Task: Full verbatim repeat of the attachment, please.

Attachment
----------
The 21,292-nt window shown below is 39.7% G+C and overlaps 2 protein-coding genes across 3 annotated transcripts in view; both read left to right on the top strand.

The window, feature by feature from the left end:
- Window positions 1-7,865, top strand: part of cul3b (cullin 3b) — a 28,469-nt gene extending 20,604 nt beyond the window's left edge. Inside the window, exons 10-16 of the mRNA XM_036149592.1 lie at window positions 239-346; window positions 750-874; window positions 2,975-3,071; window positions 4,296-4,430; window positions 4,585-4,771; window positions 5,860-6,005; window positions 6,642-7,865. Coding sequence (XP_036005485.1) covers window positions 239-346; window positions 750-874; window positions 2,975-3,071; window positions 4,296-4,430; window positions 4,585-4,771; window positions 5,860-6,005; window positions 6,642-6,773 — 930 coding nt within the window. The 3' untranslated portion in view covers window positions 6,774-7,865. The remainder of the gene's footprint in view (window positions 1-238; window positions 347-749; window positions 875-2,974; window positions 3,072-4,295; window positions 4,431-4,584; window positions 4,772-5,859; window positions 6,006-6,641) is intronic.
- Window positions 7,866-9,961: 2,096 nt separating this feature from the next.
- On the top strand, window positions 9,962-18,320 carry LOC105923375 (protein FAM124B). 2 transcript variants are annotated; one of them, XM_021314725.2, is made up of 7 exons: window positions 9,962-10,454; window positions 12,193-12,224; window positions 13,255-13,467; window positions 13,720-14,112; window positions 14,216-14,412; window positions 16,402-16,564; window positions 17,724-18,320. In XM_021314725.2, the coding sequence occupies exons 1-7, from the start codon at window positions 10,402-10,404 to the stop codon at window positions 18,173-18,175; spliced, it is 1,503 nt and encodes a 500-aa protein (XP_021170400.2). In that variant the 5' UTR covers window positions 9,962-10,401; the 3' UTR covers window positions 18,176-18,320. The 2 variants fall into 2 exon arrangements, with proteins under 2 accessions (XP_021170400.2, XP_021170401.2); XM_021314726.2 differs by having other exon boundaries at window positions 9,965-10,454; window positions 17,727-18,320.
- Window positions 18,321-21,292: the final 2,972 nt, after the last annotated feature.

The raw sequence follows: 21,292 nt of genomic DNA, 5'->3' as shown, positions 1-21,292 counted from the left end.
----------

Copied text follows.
The 21,292-nt window shown below is 39.7% G+C and overlaps 2 protein-coding genes across 3 annotated transcripts in view; both read left to right on the top strand.

The window, feature by feature from the left end:
- Window positions 1-7,865, top strand: part of cul3b (cullin 3b) — a 28,469-nt gene extending 20,604 nt beyond the window's left edge. Inside the window, exons 10-16 of the mRNA XM_036149592.1 lie at window positions 239-346; window positions 750-874; window positions 2,975-3,071; window positions 4,296-4,430; window positions 4,585-4,771; window positions 5,860-6,005; window positions 6,642-7,865. Coding sequence (XP_036005485.1) covers window positions 239-346; window positions 750-874; window positions 2,975-3,071; window positions 4,296-4,430; window positions 4,585-4,771; window positions 5,860-6,005; window positions 6,642-6,773 — 930 coding nt within the window. The 3' untranslated portion in view covers window positions 6,774-7,865. The remainder of the gene's footprint in view (window positions 1-238; window positions 347-749; window positions 875-2,974; window positions 3,072-4,295; window positions 4,431-4,584; window positions 4,772-5,859; window positions 6,006-6,641) is intronic.
- Window positions 7,866-9,961: 2,096 nt separating this feature from the next.
- On the top strand, window positions 9,962-18,320 carry LOC105923375 (protein FAM124B). 2 transcript variants are annotated; one of them, XM_021314725.2, is made up of 7 exons: window positions 9,962-10,454; window positions 12,193-12,224; window positions 13,255-13,467; window positions 13,720-14,112; window positions 14,216-14,412; window positions 16,402-16,564; window positions 17,724-18,320. In XM_021314725.2, the coding sequence occupies exons 1-7, from the start codon at window positions 10,402-10,404 to the stop codon at window positions 18,173-18,175; spliced, it is 1,503 nt and encodes a 500-aa protein (XP_021170400.2). In that variant the 5' UTR covers window positions 9,962-10,401; the 3' UTR covers window positions 18,176-18,320. The 2 variants fall into 2 exon arrangements, with proteins under 2 accessions (XP_021170400.2, XP_021170401.2); XM_021314726.2 differs by having other exon boundaries at window positions 9,965-10,454; window positions 17,727-18,320.
- Window positions 18,321-21,292: the final 2,972 nt, after the last annotated feature.

The raw sequence follows: 21,292 nt of genomic DNA, 5'->3' as shown, positions 1-21,292 counted from the left end.